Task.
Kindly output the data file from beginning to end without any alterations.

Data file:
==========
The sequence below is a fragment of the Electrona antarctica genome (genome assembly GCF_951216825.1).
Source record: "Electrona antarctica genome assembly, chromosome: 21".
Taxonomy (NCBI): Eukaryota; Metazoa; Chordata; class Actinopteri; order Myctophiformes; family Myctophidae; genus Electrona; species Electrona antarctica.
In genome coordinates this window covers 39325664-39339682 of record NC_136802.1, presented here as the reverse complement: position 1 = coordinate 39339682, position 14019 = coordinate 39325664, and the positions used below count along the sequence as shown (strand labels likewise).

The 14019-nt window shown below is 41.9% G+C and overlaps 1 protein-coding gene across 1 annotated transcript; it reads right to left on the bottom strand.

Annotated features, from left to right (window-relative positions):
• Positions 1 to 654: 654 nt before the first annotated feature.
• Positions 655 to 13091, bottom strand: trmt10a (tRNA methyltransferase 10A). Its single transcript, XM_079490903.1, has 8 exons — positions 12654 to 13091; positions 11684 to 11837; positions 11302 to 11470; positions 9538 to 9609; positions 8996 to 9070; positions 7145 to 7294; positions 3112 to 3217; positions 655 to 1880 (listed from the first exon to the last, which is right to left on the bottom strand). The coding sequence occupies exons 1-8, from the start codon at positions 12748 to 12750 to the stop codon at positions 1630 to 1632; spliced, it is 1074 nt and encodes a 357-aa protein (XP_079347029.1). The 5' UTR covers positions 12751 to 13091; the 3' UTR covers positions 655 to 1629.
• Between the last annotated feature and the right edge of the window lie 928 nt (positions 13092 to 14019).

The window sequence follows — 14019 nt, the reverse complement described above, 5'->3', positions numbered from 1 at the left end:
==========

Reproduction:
The sequence below is a fragment of the Electrona antarctica genome (genome assembly GCF_951216825.1).
Source record: "Electrona antarctica genome assembly, chromosome: 21".
Taxonomy (NCBI): Eukaryota; Metazoa; Chordata; class Actinopteri; order Myctophiformes; family Myctophidae; genus Electrona; species Electrona antarctica.
In genome coordinates this window covers 39325664-39339682 of record NC_136802.1, presented here as the reverse complement: position 1 = coordinate 39339682, position 14019 = coordinate 39325664, and the positions used below count along the sequence as shown (strand labels likewise).

The 14019-nt window shown below is 41.9% G+C and overlaps 1 protein-coding gene across 1 annotated transcript; it reads right to left on the bottom strand.

Annotated features, from left to right (window-relative positions):
• Positions 1 to 654: 654 nt before the first annotated feature.
• Positions 655 to 13091, bottom strand: trmt10a (tRNA methyltransferase 10A). Its single transcript, XM_079490903.1, has 8 exons — positions 12654 to 13091; positions 11684 to 11837; positions 11302 to 11470; positions 9538 to 9609; positions 8996 to 9070; positions 7145 to 7294; positions 3112 to 3217; positions 655 to 1880 (listed from the first exon to the last, which is right to left on the bottom strand). The coding sequence occupies exons 1-8, from the start codon at positions 12748 to 12750 to the stop codon at positions 1630 to 1632; spliced, it is 1074 nt and encodes a 357-aa protein (XP_079347029.1). The 5' UTR covers positions 12751 to 13091; the 3' UTR covers positions 655 to 1629.
• Between the last annotated feature and the right edge of the window lie 928 nt (positions 13092 to 14019).

The window sequence follows — 14019 nt, the reverse complement described above, 5'->3', positions numbered from 1 at the left end: